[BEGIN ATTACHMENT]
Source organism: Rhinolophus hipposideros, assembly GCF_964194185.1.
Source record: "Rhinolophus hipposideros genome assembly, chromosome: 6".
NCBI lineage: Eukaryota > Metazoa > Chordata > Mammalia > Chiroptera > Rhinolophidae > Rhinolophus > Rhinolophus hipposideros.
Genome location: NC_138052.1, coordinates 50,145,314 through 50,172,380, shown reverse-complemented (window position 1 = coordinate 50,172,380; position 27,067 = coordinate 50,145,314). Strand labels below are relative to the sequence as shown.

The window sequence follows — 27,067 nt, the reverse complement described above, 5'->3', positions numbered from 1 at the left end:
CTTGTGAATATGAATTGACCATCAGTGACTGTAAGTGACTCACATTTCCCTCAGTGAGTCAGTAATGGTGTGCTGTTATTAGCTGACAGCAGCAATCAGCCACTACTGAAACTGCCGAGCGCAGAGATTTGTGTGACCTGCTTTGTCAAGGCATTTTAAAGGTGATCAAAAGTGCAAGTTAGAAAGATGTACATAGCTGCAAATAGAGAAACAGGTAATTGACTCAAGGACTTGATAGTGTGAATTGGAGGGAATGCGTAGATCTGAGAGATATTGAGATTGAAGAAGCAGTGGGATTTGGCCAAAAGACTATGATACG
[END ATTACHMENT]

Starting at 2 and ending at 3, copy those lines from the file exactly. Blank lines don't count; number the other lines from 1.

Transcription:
Source record: "Rhinolophus hipposideros genome assembly, chromosome: 6".
NCBI lineage: Eukaryota > Metazoa > Chordata > Mammalia > Chiroptera > Rhinolophidae > Rhinolophus > Rhinolophus hipposideros.